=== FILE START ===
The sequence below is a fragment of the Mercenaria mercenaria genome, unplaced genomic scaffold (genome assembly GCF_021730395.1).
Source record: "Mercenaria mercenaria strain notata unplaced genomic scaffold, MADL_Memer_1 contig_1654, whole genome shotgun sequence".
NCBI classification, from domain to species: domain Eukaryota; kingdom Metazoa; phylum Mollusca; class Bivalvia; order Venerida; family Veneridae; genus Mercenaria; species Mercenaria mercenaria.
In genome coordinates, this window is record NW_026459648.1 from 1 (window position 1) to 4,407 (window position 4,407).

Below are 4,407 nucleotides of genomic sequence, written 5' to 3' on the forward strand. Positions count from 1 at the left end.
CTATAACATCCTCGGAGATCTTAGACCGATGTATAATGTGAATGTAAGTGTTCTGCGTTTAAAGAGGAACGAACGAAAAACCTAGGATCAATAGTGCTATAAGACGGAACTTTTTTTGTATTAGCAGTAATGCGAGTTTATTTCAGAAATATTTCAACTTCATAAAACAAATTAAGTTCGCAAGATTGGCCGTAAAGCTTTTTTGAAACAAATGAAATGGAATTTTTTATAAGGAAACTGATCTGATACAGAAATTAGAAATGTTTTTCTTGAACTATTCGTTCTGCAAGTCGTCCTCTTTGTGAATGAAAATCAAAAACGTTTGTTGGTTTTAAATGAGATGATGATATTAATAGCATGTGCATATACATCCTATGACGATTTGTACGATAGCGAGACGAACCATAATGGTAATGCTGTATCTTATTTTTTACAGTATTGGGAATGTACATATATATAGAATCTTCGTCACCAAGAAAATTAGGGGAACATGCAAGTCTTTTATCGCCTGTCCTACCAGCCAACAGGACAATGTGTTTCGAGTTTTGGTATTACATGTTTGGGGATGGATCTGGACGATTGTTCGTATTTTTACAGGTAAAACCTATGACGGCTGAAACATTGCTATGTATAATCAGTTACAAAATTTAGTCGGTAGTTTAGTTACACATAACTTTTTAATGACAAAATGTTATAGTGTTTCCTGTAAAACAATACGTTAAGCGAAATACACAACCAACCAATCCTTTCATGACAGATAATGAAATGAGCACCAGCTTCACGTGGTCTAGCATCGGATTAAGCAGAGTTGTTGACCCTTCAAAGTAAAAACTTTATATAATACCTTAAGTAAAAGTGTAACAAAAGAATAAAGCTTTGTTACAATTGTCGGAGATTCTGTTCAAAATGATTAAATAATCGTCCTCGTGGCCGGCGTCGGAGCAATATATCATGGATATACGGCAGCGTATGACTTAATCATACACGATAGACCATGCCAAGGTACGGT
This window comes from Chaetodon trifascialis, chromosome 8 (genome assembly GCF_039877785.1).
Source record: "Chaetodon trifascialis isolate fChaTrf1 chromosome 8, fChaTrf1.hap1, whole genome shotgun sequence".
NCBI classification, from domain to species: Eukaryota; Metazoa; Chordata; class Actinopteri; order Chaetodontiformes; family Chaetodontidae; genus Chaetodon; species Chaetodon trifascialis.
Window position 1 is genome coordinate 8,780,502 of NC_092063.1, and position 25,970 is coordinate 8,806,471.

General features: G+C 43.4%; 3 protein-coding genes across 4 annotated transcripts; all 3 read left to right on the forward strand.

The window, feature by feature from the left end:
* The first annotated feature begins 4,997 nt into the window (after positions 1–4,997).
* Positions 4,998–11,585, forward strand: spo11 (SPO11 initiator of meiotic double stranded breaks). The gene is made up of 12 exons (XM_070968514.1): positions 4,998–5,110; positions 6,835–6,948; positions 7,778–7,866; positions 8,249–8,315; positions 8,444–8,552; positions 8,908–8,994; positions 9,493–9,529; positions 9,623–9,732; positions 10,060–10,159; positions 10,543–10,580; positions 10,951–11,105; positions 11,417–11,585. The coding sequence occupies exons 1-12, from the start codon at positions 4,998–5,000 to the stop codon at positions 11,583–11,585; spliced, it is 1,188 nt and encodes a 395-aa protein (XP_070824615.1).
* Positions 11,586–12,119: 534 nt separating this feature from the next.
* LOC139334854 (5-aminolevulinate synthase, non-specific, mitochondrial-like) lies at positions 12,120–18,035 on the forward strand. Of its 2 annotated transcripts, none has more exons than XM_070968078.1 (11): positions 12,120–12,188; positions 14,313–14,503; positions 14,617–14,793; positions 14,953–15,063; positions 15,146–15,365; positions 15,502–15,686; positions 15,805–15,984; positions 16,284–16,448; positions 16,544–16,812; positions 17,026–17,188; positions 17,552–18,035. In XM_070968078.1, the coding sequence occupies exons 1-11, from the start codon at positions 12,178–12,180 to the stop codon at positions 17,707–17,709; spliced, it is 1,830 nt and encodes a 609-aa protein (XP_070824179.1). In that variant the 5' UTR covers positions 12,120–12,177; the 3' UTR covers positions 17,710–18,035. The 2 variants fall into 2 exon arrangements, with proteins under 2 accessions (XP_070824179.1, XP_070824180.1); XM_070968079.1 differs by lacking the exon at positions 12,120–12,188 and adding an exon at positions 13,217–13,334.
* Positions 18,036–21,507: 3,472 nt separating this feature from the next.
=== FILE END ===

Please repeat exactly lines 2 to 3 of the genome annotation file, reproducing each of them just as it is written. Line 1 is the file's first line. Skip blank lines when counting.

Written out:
Source record: "Mercenaria mercenaria strain notata unplaced genomic scaffold, MADL_Memer_1 contig_1654, whole genome shotgun sequence".
NCBI classification, from domain to species: domain Eukaryota; kingdom Metazoa; phylum Mollusca; class Bivalvia; order Venerida; family Veneridae; genus Mercenaria; species Mercenaria mercenaria.